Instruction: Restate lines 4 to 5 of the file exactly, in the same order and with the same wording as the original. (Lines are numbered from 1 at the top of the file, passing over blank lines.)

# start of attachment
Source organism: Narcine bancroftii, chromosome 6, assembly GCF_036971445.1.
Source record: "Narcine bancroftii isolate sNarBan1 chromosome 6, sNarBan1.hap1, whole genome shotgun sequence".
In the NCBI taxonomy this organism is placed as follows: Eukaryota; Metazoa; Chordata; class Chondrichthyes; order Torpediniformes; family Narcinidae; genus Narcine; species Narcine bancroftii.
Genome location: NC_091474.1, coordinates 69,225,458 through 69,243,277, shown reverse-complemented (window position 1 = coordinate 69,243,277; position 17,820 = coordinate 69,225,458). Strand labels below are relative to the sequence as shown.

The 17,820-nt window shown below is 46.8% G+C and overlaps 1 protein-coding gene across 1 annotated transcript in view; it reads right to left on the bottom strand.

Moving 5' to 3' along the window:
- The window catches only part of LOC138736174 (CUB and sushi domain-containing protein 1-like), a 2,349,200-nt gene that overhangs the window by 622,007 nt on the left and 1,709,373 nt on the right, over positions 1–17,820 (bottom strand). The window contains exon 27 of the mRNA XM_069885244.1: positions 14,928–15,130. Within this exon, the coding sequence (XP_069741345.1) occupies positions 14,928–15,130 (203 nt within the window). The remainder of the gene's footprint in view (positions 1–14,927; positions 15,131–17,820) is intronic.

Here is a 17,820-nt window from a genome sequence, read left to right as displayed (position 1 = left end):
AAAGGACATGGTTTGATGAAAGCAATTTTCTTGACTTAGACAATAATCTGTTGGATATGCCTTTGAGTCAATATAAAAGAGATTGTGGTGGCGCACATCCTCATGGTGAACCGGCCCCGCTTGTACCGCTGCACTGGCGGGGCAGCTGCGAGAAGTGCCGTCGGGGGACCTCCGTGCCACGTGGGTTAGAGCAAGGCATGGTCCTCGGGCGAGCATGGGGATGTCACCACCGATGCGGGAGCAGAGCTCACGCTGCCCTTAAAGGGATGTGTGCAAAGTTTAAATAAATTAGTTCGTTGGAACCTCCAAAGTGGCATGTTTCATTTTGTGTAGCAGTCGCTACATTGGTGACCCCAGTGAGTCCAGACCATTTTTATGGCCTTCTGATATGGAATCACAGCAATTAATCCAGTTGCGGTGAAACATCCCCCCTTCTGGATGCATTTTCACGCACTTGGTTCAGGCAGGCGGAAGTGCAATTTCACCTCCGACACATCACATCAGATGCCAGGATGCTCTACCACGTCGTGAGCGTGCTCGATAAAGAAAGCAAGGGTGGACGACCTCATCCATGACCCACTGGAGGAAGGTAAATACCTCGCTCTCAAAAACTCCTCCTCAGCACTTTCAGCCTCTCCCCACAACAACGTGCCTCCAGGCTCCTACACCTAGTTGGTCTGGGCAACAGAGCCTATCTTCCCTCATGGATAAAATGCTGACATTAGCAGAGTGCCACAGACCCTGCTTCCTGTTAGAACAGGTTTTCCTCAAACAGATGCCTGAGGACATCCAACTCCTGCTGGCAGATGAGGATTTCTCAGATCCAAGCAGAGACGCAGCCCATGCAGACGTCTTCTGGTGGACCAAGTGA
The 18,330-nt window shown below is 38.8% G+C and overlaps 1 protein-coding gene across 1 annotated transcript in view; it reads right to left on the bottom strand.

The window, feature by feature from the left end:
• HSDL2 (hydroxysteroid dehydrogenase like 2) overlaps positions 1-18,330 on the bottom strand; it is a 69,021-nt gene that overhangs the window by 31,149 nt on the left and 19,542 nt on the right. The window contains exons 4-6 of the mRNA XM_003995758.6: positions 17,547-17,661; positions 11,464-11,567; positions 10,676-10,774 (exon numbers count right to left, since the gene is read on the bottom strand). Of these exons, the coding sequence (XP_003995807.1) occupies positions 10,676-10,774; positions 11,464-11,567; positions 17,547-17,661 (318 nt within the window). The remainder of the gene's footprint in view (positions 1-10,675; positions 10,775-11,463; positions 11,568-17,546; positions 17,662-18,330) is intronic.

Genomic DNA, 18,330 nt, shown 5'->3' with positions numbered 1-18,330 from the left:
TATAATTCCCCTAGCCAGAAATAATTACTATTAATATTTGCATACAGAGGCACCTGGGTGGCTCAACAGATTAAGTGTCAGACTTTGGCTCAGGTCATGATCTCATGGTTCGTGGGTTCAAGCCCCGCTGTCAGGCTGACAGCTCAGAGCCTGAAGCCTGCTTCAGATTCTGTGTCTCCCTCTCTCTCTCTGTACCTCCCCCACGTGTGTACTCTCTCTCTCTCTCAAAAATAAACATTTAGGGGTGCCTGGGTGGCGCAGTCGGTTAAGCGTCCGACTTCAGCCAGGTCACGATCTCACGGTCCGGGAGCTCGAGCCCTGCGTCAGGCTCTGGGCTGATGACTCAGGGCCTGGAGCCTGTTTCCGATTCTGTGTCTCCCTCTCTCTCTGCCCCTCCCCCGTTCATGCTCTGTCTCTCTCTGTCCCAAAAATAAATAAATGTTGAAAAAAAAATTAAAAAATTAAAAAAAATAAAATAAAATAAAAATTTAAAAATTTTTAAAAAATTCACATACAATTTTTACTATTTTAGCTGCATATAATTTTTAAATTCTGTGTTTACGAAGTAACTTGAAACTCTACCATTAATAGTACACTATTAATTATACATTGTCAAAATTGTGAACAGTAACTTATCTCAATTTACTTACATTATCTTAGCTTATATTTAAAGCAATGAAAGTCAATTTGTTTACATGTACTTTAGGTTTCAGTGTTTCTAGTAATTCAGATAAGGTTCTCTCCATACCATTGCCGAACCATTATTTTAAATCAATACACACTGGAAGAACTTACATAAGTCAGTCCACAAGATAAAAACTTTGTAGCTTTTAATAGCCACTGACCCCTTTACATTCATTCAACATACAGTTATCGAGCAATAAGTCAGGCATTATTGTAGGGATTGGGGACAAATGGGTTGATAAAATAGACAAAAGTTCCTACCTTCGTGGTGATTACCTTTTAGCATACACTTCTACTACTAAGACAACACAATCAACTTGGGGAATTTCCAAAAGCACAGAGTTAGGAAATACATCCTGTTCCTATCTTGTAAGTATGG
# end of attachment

Genome location: NC_091474.1, coordinates 69,225,458 through 69,243,277, shown reverse-complemented (window position 1 = coordinate 69,243,277; position 17,820 = coordinate 69,225,458). Strand labels below are relative to the sequence as shown.

The 17,820-nt window shown below is 46.8% G+C and overlaps 1 protein-coding gene across 1 annotated transcript in view; it reads right to left on the bottom strand.